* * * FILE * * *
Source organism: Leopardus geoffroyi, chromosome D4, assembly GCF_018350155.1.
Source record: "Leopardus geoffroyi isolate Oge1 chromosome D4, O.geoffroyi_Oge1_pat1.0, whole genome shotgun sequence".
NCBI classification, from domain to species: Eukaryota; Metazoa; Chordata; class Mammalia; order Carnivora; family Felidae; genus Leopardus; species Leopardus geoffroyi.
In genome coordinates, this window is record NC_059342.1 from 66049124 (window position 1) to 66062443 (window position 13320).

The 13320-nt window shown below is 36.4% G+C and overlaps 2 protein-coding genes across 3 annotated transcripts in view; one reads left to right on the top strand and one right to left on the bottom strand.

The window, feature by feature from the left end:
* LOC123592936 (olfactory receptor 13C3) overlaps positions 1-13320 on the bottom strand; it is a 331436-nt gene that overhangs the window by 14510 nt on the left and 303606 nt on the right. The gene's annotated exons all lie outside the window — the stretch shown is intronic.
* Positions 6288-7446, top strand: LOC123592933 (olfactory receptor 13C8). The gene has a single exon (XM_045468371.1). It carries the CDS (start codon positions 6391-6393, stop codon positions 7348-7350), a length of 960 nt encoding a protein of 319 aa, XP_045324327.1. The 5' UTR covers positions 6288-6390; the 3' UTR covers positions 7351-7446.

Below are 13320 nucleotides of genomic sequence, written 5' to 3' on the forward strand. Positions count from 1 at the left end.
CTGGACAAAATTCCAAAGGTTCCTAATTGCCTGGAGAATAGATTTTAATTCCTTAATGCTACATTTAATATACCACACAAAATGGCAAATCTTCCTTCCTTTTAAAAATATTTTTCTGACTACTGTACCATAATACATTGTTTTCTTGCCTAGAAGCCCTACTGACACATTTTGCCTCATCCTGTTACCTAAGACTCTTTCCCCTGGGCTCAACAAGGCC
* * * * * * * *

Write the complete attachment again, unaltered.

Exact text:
Source organism: Leopardus geoffroyi, chromosome D4, assembly GCF_018350155.1.
Source record: "Leopardus geoffroyi isolate Oge1 chromosome D4, O.geoffroyi_Oge1_pat1.0, whole genome shotgun sequence".
NCBI classification, from domain to species: Eukaryota; Metazoa; Chordata; class Mammalia; order Carnivora; family Felidae; genus Leopardus; species Leopardus geoffroyi.
In genome coordinates, this window is record NC_059342.1 from 66049124 (window position 1) to 66062443 (window position 13320).

The 13320-nt window shown below is 36.4% G+C and overlaps 2 protein-coding genes across 3 annotated transcripts in view; one reads left to right on the top strand and one right to left on the bottom strand.

The window, feature by feature from the left end:
* LOC123592936 (olfactory receptor 13C3) overlaps positions 1-13320 on the bottom strand; it is a 331436-nt gene that overhangs the window by 14510 nt on the left and 303606 nt on the right. The gene's annotated exons all lie outside the window — the stretch shown is intronic.
* Positions 6288-7446, top strand: LOC123592933 (olfactory receptor 13C8). The gene has a single exon (XM_045468371.1). It carries the CDS (start codon positions 6391-6393, stop codon positions 7348-7350), a length of 960 nt encoding a protein of 319 aa, XP_045324327.1. The 5' UTR covers positions 6288-6390; the 3' UTR covers positions 7351-7446.

Below are 13320 nucleotides of genomic sequence, written 5' to 3' on the forward strand. Positions count from 1 at the left end.
CTGGACAAAATTCCAAAGGTTCCTAATTGCCTGGAGAATAGATTTTAATTCCTTAATGCTACATTTAATATACCACACAAAATGGCAAATCTTCCTTCCTTTTAAAAATATTTTTCTGACTACTGTACCATAATACATTGTTTTCTTGCCTAGAAGCCCTACTGACACATTTTGCCTCATCCTGTTACCTAAGACTCTTTCCCCTGGGCTCAACAAGGCC